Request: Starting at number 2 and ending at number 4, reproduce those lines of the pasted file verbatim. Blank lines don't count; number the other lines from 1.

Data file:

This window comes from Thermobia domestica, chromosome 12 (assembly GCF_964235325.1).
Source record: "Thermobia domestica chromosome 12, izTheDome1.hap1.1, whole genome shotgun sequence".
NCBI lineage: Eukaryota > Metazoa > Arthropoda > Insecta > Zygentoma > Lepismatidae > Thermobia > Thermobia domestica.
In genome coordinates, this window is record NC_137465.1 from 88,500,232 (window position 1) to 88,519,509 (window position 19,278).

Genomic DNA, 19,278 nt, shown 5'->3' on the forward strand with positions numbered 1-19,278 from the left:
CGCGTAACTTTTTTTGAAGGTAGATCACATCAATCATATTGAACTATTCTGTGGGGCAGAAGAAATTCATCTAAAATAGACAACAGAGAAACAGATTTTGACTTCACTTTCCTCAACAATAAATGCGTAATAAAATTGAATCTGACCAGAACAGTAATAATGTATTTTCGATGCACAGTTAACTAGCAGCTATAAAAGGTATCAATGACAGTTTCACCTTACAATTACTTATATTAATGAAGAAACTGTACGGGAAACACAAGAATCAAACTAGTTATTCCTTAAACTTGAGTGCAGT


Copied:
Source record: "Thermobia domestica chromosome 12, izTheDome1.hap1.1, whole genome shotgun sequence".
NCBI lineage: Eukaryota > Metazoa > Arthropoda > Insecta > Zygentoma > Lepismatidae > Thermobia > Thermobia domestica.
In genome coordinates, this window is record NC_137465.1 from 88,500,232 (window position 1) to 88,519,509 (window position 19,278).